Let's be real. These have been stressful and scary times for all of us. School has been canceled, some people have lost their jobs, we can't hang out with our friends, major events like prom, graduation, and birthday celebrations have been all been canceled too. There is lots of uncertainty, mixed messages from the media and family and friends and even worse people getting sick and dying. And it can feel impossible to try and find a way to be normal during all of this. And that is OK. These are some of the things that have helped me to find some balance in all of this craziness.
Let's Start With the Basics
First of all, what is wellness?
Everyone throws around the W word, but what does that really mean?
Oxford defines Wellness as:
the state of being in good health, especially as an actively pursued goal.
Wellness is different for everyone. The things that make you happy and your own personal goals may be very different than other people. Wellness takes practice and time to figure out what ways work best. You are the expert ! If you feel off balance, the wellness wheel can be helpful to see what areas of wellness you can improve on or what parts are missing.
Knowledge is power!
Knowing more about COVID-19 and how you can protect yourself is the first step to finding balance. The CDC is a great place for accurate and timely information!
Stress during this time can involve fear and worry about your own health and the health of your loved ones. Everyone doesn't respond to stress in the same way. Some people have:
Changes in sleep or eating patterns
Difficulty sleeping or concentrating
Worsening of chronic health problems
Excessive crying or irritation in younger children
Returning to behaviors they have outgrown
Excessive worry or sadness
Irritability and “acting out” behaviors in teens
Poor school performance or avoiding school
Difficulty with attention and concentration
Avoidance of activities enjoyed in the past
Unexplained headaches or body pain
Recognize that your anxiety and emotions are completely normal
Missing out on events with friends, hobbies, or sports matches is incredibly disappointing
Feel your feelings
Validate the fears
Remember that everyone reacts differently
Focus on the facts
There is a lot of misinformation out there, and that breeds a lot of fear
Focus close to home and in your immediate area, don't overwhelm yourself keeping track of what is happening all over the world
COVID-19 is very out of our control and we feel more anxious when we aren’t in control.
Focus on ways (no matter how small) you can take control back
Practice good hygiene and practice self care
Structure your day
Focus on people, things or thoughts that bring happiness
Be supportive to others
Do what you need to do to feel safe
Physical Distancing- stay connected with family and friends from a distance at least 6 ft
Wear a mask and/or gloves
Wash your hands often
Cover your mouth when you cough.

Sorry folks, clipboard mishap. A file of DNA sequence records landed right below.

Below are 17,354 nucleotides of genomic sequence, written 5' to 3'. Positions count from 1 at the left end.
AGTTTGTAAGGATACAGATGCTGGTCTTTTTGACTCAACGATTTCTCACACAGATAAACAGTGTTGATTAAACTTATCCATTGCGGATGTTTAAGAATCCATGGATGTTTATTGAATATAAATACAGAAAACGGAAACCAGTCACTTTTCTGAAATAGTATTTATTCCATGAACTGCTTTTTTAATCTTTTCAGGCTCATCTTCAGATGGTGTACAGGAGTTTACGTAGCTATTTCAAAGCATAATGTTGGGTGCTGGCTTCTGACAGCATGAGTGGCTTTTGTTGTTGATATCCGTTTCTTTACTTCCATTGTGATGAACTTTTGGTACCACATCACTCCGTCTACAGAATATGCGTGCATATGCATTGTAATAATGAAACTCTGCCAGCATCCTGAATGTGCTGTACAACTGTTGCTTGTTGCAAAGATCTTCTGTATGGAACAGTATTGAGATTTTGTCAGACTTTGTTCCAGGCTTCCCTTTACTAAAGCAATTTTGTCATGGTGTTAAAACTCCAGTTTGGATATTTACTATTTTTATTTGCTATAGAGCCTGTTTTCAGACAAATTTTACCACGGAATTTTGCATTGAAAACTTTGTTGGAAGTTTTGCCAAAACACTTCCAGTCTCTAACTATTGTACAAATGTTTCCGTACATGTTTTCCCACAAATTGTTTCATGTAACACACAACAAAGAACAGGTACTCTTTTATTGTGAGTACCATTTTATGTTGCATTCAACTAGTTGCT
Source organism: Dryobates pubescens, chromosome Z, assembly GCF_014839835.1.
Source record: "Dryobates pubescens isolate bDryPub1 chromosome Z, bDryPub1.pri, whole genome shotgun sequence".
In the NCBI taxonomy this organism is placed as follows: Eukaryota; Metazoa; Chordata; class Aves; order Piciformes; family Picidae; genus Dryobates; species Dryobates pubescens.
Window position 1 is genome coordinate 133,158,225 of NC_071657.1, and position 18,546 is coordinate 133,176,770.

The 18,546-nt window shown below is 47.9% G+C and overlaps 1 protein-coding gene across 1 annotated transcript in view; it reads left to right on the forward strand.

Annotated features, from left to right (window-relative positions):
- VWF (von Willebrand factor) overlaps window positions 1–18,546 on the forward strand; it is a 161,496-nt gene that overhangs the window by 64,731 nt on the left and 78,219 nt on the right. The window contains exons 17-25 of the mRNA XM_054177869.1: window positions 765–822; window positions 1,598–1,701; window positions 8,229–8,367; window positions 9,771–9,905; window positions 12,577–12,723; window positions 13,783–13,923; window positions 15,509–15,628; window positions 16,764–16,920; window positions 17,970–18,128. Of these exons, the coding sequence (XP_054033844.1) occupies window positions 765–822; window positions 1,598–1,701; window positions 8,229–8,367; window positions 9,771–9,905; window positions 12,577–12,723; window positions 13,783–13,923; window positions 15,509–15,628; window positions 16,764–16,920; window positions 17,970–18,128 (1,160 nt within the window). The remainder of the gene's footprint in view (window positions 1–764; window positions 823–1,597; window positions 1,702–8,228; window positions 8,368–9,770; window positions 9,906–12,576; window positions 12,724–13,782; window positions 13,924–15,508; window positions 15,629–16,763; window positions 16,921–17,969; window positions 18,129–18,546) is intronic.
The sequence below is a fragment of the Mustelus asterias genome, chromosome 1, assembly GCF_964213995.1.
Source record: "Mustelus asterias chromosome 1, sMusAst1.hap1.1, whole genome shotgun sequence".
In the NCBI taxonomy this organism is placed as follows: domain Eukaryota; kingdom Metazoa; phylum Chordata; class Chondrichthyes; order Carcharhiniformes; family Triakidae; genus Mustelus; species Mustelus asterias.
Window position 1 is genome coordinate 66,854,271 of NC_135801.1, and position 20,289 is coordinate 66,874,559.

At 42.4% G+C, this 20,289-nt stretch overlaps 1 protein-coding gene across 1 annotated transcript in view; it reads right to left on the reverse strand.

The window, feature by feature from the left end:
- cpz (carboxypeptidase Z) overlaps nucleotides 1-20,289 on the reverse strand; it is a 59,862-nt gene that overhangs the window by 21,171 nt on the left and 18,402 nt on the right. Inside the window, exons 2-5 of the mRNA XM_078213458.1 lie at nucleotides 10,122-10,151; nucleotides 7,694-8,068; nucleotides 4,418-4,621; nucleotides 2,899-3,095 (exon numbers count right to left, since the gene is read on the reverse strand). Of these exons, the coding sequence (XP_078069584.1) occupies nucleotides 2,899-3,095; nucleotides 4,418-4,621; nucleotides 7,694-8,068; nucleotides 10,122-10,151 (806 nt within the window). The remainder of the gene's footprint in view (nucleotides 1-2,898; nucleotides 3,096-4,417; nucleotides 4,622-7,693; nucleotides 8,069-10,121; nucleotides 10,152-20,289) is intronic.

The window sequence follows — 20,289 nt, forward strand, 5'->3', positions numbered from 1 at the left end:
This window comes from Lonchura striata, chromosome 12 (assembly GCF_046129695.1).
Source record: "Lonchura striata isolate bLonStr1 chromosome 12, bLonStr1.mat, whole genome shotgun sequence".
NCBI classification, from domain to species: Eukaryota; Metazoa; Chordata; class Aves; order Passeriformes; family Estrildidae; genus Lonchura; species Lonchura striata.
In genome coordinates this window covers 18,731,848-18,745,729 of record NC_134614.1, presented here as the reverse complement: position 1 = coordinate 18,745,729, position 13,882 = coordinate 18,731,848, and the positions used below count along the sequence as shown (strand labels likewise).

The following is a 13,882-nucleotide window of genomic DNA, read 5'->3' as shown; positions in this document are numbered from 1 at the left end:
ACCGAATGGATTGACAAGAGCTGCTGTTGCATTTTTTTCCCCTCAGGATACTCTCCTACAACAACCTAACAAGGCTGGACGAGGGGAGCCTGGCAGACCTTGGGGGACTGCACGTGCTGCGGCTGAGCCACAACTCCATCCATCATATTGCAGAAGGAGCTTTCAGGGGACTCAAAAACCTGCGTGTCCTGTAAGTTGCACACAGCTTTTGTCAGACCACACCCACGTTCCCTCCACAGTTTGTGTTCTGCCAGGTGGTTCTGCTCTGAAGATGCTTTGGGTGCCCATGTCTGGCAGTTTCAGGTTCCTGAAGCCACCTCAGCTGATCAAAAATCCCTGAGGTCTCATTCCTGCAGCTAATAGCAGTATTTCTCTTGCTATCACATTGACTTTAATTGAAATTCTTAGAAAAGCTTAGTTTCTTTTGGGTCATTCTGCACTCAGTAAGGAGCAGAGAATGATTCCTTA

Get your emotional support system in place
Take care of your basic needs and employ helpful coping strategies: rest during work or between shifts, eat healthy food and engage in physical activity
Stay connected with others and maintain your social networks
Have the emails and phone numbers of close friends and family
Stay connected via email, social media, video conference and telephone
Find new ways to connect with your friends
Find free online resources
Don’t feel the pressure to be productive
Everyone is talking about the weight they are losing, the business they are starting, the books the are reading - don't worry about everyone else
Focus on yourself and personal growth
Take this time to breath, to slow down, to reset
Try to learn how to do something new: start a new book or spend time practicing a musical instrument
Minimize media time
Phones are great to keep us connected, but they also can drag us down, esp when we keep seeing repetitive information.
One or two news checks a day is all we need
Find opportunities to amplify positive and hopeful stories and positive images of local people who have experienced COVID-19..
Avoid watching, reading or listening to news reports that cause you to feel anxious or distressed
Instead, seek CDC updates and practical guidelines at specific times during the day
Make a plan for when you are overwhelmed or distressed.
What are two or three tools in your toolbox for when your stress is too elevated?
For some it may be a solo walk around the block, some cycles of deep breathing, a hot shower, a slow cup of tea, a call to a trusted friend
Now is also a good time to develop new coping skills and learning new ways to reset
Things you can do to support yourself
Take breaks from watching, reading, or listening to news stories, including social media. Hearing about the pandemic repeatedly can be upsetting.
Take care of your body. Take deep breaths, stretch, or meditate
Make time to unwind. Try to do some other activities you enjoy.
Connect with others. Talk with people you trust about your concerns and how you are feeling.